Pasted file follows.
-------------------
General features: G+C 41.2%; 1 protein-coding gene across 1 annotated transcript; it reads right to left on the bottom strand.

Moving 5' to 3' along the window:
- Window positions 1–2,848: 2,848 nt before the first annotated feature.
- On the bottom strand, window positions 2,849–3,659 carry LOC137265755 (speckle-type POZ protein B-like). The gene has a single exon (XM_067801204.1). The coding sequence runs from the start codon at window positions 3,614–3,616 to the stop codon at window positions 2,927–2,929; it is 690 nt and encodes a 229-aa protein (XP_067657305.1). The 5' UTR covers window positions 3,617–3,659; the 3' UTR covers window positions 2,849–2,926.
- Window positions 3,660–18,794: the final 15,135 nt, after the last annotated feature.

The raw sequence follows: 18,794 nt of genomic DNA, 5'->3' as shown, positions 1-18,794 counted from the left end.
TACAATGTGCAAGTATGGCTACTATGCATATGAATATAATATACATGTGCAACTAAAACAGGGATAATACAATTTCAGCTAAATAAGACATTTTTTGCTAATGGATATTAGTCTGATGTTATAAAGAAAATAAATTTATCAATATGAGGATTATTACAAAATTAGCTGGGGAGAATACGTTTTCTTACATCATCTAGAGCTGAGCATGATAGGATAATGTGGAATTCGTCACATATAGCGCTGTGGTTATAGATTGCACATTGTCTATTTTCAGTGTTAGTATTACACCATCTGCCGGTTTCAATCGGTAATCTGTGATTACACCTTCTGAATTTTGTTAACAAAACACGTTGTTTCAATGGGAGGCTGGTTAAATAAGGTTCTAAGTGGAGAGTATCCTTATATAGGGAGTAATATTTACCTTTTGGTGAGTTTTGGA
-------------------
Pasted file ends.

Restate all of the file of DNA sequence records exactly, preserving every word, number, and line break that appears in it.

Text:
General features: G+C 41.2%; 1 protein-coding gene across 1 annotated transcript; it reads right to left on the bottom strand.

Moving 5' to 3' along the window:
- Window positions 1–2,848: 2,848 nt before the first annotated feature.
- On the bottom strand, window positions 2,849–3,659 carry LOC137265755 (speckle-type POZ protein B-like). The gene has a single exon (XM_067801204.1). The coding sequence runs from the start codon at window positions 3,614–3,616 to the stop codon at window positions 2,927–2,929; it is 690 nt and encodes a 229-aa protein (XP_067657305.1). The 5' UTR covers window positions 3,617–3,659; the 3' UTR covers window positions 2,849–2,926.
- Window positions 3,660–18,794: the final 15,135 nt, after the last annotated feature.

The raw sequence follows: 18,794 nt of genomic DNA, 5'->3' as shown, positions 1-18,794 counted from the left end.
TACAATGTGCAAGTATGGCTACTATGCATATGAATATAATATACATGTGCAACTAAAACAGGGATAATACAATTTCAGCTAAATAAGACATTTTTTGCTAATGGATATTAGTCTGATGTTATAAAGAAAATAAATTTATCAATATGAGGATTATTACAAAATTAGCTGGGGAGAATACGTTTTCTTACATCATCTAGAGCTGAGCATGATAGGATAATGTGGAATTCGTCACATATAGCGCTGTGGTTATAGATTGCACATTGTCTATTTTCAGTGTTAGTATTACACCATCTGCCGGTTTCAATCGGTAATCTGTGATTACACCTTCTGAATTTTGTTAACAAAACACGTTGTTTCAATGGGAGGCTGGTTAAATAAGGTTCTAAGTGGAGAGTATCCTTATATAGGGAGTAATATTTACCTTTTGGTGAGTTTTGGA